A Community Network for Bowes Park and Bounds Green
The rare and iconic "Tin Tabernacle" in Herbert Road by Bowes Park station is currently under review for demolition and replacement with a new build office and residential development by the site owners the Samaritans Charity.
The building has remained largely unused for many years and is showing signs of deterioration, but it is a distinctive piece of local architecture and is an important part of local history.
A similar application by the Samaritans was refused planning permission in 2008. Consultation by Haringey Council on the current development has attracted significant opposition from local residents - as well as those with an interest in local history including the Hornsey Historical society, The Victorian Society and local historian, author and expert on all things Historic Albert Pinching.
Back in March another discussion on this site commented that a similar bulding had been given a Grade II listing - However the Bowes Park building has been deemed not of significant merit to warrant listing.
It would be a shame to see it go - but it would be good if the building in its current form could be put to a positive use.
Does anyone know anything of it's history or use?
The current fence and gate at the tin tabernacle, and the poor upkeep of the site, currently make it a bit of an eyesore, but having it spruced up is not inconceivable, and it would be interesting to see it in use as a community building.
The planning application is rather concerning, as it sounds like they are trying to cram far more into the site than is suitable, including, if I understand it correctly, not only a 24/7 Samaritans office/drop-in centre, but also 4 residential flats with doors that would open onto the alley?!
I was contacted this week by a former Wood Green Resident, Bob Rust, with some interesting information about the history of Shaftesbury Hall.
Bob has done some research into Donald Macadie the inventor/maker of the AVO meter which was first produced in 1923.
Donald Macadie lived in Bowes Road at the corner of Moffat Road. He worked as a Post Office engineer and he became dissatisfied with having to carry many separate instruments required for the maintenance of the telecommunication circuits. Macadie invented the first instrument, which could measure Amps, Volts and Ohms, so the multifunctional meter was called an AVO meter.
It would seem that Macadie rented Shaftesbury Hall for a time to use as an assembly shop for his invetion.
At the Bowes Park Community Association meeting this week there was some discussion about the Shaftesbury Hall - and I was reminded of this discussion earlier in the year.
Shaftesbury Hall is a lovely building - with a fascinating history. It would be terrific if it could be brought back into community use.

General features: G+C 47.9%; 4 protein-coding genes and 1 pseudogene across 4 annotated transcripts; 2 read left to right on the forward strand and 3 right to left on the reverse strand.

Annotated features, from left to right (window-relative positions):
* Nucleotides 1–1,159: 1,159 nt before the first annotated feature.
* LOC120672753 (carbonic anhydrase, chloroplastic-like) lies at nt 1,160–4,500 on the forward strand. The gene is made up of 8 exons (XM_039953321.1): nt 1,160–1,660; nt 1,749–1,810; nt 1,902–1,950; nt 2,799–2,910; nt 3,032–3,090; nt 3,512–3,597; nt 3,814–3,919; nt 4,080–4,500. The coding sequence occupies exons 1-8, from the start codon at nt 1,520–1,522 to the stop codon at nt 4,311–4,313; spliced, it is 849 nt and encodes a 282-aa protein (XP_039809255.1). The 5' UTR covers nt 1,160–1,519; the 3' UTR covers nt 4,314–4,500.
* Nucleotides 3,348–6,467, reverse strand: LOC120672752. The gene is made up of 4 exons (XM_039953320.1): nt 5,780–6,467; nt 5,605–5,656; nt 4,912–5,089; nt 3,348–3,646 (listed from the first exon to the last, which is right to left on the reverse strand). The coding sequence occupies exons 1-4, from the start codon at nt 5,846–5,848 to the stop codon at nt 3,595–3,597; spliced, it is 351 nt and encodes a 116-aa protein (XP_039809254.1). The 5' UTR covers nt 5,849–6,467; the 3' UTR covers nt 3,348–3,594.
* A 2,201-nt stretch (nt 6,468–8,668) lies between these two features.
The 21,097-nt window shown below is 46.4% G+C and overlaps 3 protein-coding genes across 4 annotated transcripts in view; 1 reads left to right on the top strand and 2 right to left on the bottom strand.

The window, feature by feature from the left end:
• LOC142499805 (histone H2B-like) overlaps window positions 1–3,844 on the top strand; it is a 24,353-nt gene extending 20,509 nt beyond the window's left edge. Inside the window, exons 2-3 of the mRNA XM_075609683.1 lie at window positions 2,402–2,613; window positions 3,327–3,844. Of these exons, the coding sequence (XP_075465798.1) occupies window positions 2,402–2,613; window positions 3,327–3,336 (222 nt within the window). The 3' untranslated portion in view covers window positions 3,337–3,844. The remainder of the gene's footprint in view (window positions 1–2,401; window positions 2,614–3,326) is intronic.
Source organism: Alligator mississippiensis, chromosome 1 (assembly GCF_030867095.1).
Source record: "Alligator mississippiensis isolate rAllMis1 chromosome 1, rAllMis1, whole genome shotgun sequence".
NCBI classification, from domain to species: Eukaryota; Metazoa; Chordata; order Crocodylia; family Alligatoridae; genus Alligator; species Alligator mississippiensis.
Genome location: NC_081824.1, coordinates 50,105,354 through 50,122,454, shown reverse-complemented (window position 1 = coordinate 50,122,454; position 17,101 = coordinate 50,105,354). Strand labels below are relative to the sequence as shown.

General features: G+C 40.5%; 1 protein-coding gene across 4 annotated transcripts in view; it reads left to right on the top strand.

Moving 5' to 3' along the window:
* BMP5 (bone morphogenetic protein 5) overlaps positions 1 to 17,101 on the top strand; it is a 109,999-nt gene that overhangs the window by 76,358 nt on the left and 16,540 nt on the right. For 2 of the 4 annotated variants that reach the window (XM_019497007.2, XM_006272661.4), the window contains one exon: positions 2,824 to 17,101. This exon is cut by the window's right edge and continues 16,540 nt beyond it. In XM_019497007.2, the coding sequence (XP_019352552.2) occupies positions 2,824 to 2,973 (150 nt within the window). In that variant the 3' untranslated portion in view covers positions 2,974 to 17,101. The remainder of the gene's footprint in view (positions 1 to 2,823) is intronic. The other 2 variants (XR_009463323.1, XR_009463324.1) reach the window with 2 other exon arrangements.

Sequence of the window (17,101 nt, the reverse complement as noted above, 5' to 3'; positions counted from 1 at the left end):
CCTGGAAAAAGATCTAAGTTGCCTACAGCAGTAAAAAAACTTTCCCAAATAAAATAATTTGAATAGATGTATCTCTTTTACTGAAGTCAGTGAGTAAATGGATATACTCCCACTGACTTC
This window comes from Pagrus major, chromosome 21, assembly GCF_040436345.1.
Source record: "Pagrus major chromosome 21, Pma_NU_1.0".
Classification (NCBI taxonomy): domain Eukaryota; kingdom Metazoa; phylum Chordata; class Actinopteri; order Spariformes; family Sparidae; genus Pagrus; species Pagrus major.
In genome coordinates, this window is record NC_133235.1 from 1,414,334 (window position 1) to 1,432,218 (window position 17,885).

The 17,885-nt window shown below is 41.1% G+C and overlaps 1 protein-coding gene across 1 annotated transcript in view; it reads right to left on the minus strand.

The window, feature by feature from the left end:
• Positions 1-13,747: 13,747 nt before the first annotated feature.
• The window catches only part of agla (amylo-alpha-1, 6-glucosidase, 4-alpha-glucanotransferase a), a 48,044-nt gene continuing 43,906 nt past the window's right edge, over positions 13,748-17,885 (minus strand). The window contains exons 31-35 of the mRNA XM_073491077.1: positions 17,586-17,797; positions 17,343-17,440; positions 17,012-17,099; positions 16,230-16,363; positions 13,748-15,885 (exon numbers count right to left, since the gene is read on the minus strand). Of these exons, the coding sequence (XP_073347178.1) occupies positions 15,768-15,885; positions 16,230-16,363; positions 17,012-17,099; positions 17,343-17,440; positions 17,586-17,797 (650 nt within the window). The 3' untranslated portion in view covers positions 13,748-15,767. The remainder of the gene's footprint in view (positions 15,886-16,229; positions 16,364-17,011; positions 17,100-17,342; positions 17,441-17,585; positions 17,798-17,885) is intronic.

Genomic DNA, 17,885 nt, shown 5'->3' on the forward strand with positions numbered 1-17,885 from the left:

Pleased to see that the planning application was refused:
Its a shame as although its a cheap building with its corrugated sheet roof and corrugated steel walls its really very attractive with the elegant arch shaped windows and has obviously been maintained to a high standard.
I presume that the building would be very cold and difficult to insulate. Perhaps local residents should meet with the Samaritans to provide their input into what its replaced with.
The only time I was inside this building was when it was used as a rehearsal space. Would be perfect for hire as a small studio, pilates classes etc
It belongs to the Samaritans and I think they are looking to make some money from developing the site hence the 4 two bed flats.
In the mid 1980s it was used by 'Haringey Community Workshops', a government-funded scheme to help the medium-term unemployed back to work. I, and a couple of dozen other creative-but-too-lazy-to-work types (musicians, actors, alternative comedians, mime and performance artists, writers, etc.) , hung out there weekday mornings planning out 'workshops', and then in the afternoon were bussed out to various community centres (e.g. for the elderly, the disabled, the disadvantaged, after school playgroups, etc.) and run creatinve & artistic activities for them. It was great fun and really creative, and the people we took our workshops to really appreciateed us. By 1990 it had closed down due to a combination of funding cuts and bad management - a great pity. I have photos and some video footage somewhere.
Sounds brilliant - the sort of scheme we could do with recreating!
I'd love to see some images and/or video - it would be really good to showcase that bit of local history and it might even be a catalyst for thinking about re-use of Shaftesbury Hall as a community arts space again.
Yes, I second that Richard!
Fascinating! I walk past this all the time and often wonder about it. What about the one on Braemar Avenue - is that still in use by the Baptist Church there?
Just doing some research on Tin Tabernacles and came across this website, which includes a small pic of one in Finchley: http://www.tintabernacles.com/Archive.html
A Message from Caroline Simpson:
"Shaftesbury Hall, Carlton Road, Bowes Park, was registered in 1885. It had attendances of 78 and 103 in 1903 and was still used by Baptists in 1937 but had been closed by 1954. (fn. 35) “
From: 'Tottenham: Protestant nonconformity', A History of the County of Middlesex: Volume 5: Hendon, Kingsbury, Great Stanmore, Little Stanmore, Edmonton Enfield, Monken Hadley, South Mimms, Tottenham (1976), pp. 356-364. URL: http://www.british-history.ac.uk/report.aspx?compid=26995.